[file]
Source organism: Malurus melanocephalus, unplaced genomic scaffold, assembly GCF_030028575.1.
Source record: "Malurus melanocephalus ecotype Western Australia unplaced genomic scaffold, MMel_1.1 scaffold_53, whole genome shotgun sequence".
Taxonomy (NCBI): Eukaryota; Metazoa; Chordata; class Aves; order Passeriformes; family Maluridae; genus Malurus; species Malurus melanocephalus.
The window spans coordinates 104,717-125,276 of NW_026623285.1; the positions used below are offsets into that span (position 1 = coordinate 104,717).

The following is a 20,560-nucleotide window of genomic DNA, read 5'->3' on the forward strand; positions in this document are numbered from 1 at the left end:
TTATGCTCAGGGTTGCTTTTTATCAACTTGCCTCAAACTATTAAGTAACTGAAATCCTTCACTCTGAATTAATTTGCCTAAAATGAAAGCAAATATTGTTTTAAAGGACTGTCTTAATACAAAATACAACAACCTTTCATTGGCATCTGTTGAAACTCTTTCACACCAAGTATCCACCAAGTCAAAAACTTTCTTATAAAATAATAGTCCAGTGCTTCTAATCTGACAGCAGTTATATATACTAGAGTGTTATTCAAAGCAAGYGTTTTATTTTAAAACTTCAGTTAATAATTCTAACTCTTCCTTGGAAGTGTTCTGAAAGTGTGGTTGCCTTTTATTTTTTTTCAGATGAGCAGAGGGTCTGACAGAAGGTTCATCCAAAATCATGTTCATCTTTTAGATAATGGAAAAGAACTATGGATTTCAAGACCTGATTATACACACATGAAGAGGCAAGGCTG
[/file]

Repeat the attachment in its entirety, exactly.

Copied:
Source organism: Malurus melanocephalus, unplaced genomic scaffold, assembly GCF_030028575.1.
Source record: "Malurus melanocephalus ecotype Western Australia unplaced genomic scaffold, MMel_1.1 scaffold_53, whole genome shotgun sequence".
Taxonomy (NCBI): Eukaryota; Metazoa; Chordata; class Aves; order Passeriformes; family Maluridae; genus Malurus; species Malurus melanocephalus.
The window spans coordinates 104,717-125,276 of NW_026623285.1; the positions used below are offsets into that span (position 1 = coordinate 104,717).

The following is a 20,560-nucleotide window of genomic DNA, read 5'->3' on the forward strand; positions in this document are numbered from 1 at the left end:
TTATGCTCAGGGTTGCTTTTTATCAACTTGCCTCAAACTATTAAGTAACTGAAATCCTTCACTCTGAATTAATTTGCCTAAAATGAAAGCAAATATTGTTTTAAAGGACTGTCTTAATACAAAATACAACAACCTTTCATTGGCATCTGTTGAAACTCTTTCACACCAAGTATCCACCAAGTCAAAAACTTTCTTATAAAATAATAGTCCAGTGCTTCTAATCTGACAGCAGTTATATATACTAGAGTGTTATTCAAAGCAAGYGTTTTATTTTAAAACTTCAGTTAATAATTCTAACTCTTCCTTGGAAGTGTTCTGAAAGTGTGGTTGCCTTTTATTTTTTTTCAGATGAGCAGAGGGTCTGACAGAAGGTTCATCCAAAATCATGTTCATCTTTTAGATAATGGAAAAGAACTATGGATTTCAAGACCTGATTATACACACATGAAGAGGCAAGGCTG